The knowledge of Christ’s sufferings strengthened thousands of early martyrs. In Lyons, Gaul (modern France), nearly fifty Christians died in one bloody massacre. From dawn until evening, Blandina [blann-DEE-nah], a handicapped slave, was tortured. Still, she refused to offer incense to [Emperor Marcus Aurelius]. In the arena, Blandina’s tormentors hanged her naked body on a cross. Wild beasts were released to devour the girl, but they did not touch her. Blandina was stripped from the cross and scourged. Still refusing to offer incense, Blandina was thrown on a red-hot grill. Finally, a bull gored her twisted body and tossed her to the ground. There, she died.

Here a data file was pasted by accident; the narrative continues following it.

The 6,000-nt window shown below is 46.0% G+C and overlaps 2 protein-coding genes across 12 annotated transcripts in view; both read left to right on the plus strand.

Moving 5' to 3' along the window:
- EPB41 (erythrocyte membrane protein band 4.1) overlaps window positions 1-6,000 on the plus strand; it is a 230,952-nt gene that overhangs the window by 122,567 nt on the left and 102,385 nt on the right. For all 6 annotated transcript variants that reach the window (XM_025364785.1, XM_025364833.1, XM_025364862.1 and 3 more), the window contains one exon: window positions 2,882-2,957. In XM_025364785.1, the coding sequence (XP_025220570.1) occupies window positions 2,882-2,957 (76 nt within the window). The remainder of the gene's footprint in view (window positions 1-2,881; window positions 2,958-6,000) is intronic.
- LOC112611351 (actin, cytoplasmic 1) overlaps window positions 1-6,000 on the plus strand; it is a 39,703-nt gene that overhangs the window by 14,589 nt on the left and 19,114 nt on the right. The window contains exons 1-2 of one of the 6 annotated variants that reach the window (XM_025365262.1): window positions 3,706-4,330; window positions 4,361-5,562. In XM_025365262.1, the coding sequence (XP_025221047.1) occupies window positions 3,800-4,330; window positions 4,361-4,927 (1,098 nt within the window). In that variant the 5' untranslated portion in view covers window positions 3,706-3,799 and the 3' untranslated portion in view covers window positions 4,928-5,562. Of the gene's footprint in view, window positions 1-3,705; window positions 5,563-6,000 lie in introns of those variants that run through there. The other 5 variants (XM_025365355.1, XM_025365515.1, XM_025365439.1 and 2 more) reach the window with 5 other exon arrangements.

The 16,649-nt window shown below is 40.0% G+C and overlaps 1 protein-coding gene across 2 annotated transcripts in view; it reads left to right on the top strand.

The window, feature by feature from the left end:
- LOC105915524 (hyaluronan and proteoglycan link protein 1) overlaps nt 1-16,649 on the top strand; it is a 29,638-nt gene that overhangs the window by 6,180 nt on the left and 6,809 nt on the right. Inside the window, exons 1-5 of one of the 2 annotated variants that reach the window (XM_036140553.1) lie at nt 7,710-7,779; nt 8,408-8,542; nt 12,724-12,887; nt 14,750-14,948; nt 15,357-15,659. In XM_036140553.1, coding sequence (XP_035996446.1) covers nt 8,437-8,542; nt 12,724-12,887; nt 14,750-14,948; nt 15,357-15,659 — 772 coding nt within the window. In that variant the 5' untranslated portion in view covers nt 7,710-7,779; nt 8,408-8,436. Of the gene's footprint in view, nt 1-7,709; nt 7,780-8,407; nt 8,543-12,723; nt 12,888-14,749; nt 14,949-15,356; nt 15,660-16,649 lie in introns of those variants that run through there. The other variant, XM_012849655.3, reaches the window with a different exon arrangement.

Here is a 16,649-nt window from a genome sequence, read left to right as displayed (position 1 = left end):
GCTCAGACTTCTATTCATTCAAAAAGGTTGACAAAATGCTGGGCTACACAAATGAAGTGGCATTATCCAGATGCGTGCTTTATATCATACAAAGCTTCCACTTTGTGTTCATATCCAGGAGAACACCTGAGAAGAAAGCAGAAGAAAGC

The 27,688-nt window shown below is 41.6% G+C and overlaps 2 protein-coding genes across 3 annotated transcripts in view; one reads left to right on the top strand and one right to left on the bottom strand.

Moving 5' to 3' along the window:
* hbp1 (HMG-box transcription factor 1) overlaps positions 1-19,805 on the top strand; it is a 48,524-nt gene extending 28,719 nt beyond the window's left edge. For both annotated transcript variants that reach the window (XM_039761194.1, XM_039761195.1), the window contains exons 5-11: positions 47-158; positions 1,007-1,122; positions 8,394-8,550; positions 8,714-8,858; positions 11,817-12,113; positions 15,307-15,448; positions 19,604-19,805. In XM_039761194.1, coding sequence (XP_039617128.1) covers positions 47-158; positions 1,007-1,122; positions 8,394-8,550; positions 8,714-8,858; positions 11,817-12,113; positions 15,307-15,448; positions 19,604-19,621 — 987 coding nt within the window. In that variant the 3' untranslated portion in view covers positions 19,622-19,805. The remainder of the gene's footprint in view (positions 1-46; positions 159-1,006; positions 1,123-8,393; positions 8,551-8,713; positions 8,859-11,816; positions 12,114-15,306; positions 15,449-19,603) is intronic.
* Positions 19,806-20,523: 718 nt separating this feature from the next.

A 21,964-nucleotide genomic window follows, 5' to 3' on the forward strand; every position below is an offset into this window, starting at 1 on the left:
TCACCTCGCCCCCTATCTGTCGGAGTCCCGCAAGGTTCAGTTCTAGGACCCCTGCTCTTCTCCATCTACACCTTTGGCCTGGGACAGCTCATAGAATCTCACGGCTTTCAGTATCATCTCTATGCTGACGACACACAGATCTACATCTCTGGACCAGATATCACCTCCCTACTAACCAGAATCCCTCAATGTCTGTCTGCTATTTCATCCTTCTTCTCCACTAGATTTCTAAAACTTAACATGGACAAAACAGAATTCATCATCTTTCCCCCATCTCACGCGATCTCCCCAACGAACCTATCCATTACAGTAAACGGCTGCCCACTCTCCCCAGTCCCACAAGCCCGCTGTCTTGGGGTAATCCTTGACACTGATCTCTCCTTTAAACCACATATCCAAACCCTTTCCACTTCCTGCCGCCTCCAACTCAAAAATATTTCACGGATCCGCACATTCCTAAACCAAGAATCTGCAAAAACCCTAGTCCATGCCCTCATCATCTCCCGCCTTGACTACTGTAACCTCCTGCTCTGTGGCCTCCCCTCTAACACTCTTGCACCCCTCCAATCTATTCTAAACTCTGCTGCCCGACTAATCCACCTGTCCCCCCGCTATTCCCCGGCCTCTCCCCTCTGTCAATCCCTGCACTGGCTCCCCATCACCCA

As fellow-Christians watched her, “they saw in the form of their sister”–an eyewitness recalled–“him who was crucified for them.” They saw the One who understood their sorrow.
Source: Jones, Timothy Paul. “The Gospels, the Apostles, Then … What? (AD 64-177).” Christian History Made Easy. Rose Publishing Inc: Torrance, CA. 2005. 14. Print.